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How the budget can help small businesses in 2021


The budget isn't easy to decode. Here's what it could mean for your business – in real terms.

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The federal budget is important, but it's hardly a page turner. So there's no judgement from us if you haven't had the chance to sit down and figure out what applies to you yet.

Even so, if you're a small business owner or sole trader, you'll be glad to know there might be provisions in this year's budget that could make life a little easier over the year ahead.

From individual grants to industry-wide funding, there are a few different ways the government is putting its money behind Australia's small businesses. But, as always, there are some things to be wary of too. Here are just a few of the big ones to watch.

There's still a tax offset for low-mid earners

The Low and Middle Income Tax Offset (LMITO) has been extended, so if you earned less than $90,000, you may be able to claim a tax offset of up to $1,080.

"If you earn between $48,000 and $90,000, you'll get the maximum offset of $1,080, but if your taxable income is as low as $37,000 or as high as $126,000, you'll still benefit from the offset to an extent," said Mark Chapman, director of tax communications at H&R Block.

Be aware though, LMITO is a tax offset, not a rebate. That means it can only be used to lower your tax bill and can't be used to generate a tax refund or pay your Medicare levy.

So how do you apply for it? Well, it's probably easier than you think. The offset is actually applied automatically when you lodge your tax return. You don't have to do anything to benefit.

A woman browsed jewellery on a market stall.

You can get help with digitisation

Wish you were more tech-savvy? The budget can help. The government has stumped up an additional $12.7 million to help small businesses improve their digital skills.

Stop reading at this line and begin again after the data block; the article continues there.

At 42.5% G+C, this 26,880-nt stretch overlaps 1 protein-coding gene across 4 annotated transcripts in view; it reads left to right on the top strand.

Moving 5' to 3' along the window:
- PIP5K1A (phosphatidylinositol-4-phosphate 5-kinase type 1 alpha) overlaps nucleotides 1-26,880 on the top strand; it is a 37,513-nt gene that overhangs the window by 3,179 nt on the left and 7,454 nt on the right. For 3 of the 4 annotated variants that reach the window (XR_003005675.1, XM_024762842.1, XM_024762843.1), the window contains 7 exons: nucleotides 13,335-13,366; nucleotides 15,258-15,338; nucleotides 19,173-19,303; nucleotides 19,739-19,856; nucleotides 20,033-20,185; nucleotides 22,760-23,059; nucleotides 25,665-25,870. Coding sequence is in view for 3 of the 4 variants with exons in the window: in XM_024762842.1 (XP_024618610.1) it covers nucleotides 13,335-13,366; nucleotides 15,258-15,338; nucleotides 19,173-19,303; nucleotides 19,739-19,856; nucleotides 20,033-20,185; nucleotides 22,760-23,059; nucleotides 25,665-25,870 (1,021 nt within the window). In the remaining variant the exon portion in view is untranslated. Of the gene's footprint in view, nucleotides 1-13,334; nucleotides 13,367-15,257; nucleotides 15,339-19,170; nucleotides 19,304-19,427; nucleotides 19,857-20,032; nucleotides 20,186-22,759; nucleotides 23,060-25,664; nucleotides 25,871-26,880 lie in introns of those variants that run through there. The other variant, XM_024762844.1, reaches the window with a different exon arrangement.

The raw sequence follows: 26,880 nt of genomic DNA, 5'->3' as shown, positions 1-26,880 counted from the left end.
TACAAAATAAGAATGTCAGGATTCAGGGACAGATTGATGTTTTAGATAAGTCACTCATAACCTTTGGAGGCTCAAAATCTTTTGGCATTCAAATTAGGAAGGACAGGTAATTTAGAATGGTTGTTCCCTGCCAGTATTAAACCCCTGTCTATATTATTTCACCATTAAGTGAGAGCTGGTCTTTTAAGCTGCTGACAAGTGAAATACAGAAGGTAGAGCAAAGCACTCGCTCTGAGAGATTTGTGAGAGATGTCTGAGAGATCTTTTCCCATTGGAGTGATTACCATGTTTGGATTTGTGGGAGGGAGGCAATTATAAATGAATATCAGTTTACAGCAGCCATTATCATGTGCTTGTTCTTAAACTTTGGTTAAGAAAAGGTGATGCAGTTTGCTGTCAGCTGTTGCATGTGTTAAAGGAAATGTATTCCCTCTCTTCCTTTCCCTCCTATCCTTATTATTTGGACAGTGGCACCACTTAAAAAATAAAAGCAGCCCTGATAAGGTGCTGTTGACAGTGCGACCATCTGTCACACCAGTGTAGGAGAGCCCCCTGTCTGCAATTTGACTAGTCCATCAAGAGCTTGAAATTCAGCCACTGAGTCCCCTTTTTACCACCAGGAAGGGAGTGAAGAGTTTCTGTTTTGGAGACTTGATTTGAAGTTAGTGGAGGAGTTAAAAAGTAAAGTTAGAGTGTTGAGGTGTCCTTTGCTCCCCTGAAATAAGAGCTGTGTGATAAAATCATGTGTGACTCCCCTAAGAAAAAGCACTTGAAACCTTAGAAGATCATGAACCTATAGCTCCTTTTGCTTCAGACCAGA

The money is going to the Australian Small Business Advisory Service's (ASBAS) Digital Solutions program, which provides low-cost advice to small businesses.

Advice can cover a variety of areas, including business software, websites and online selling, online security and data privacy, and social media and marketing.

"The additional spending on digital capability will help SMEs to improve their cash flow, increase productivity, reduce administrative tasks and make payments faster," said Domenic Calabretta, CEO of business advisory firm Mackay Goodwin.

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There's more money for training and apprenticeships

If you've been keen to train up an extra pair of hands, the Boosting Apprenticeship Commencements wage subsidies might be able to help – especially since the program is set to get a $2.7 billion boost over the next 4 years.

The subsidies reimburse employers for the wages of new apprentices and trainees by up to 50% for as long as 12 months. There's no cap on the number of spaces either.

"In terms of growing their businesses, the extra funding for training, apprenticeships and upskilling employees in industries experiencing skills shortages will be very welcome," said business advisor Calabretta.

An older man trains a younger man about machinery in a factory.

There's major tax relief for distillers and brewers

In a very Australian move, the government is supporting micro-breweries and small distilleries with the same tax cut that helped the wine sector spread its wings 30 years ago.

The excise refund cap is being more than tripled, from $100,000 to $350,000. That means from 1 July 2021, eligible brewers and distillers will be able to receive a full refund on any excise taxes they pay, up to an annual cap of $350,000.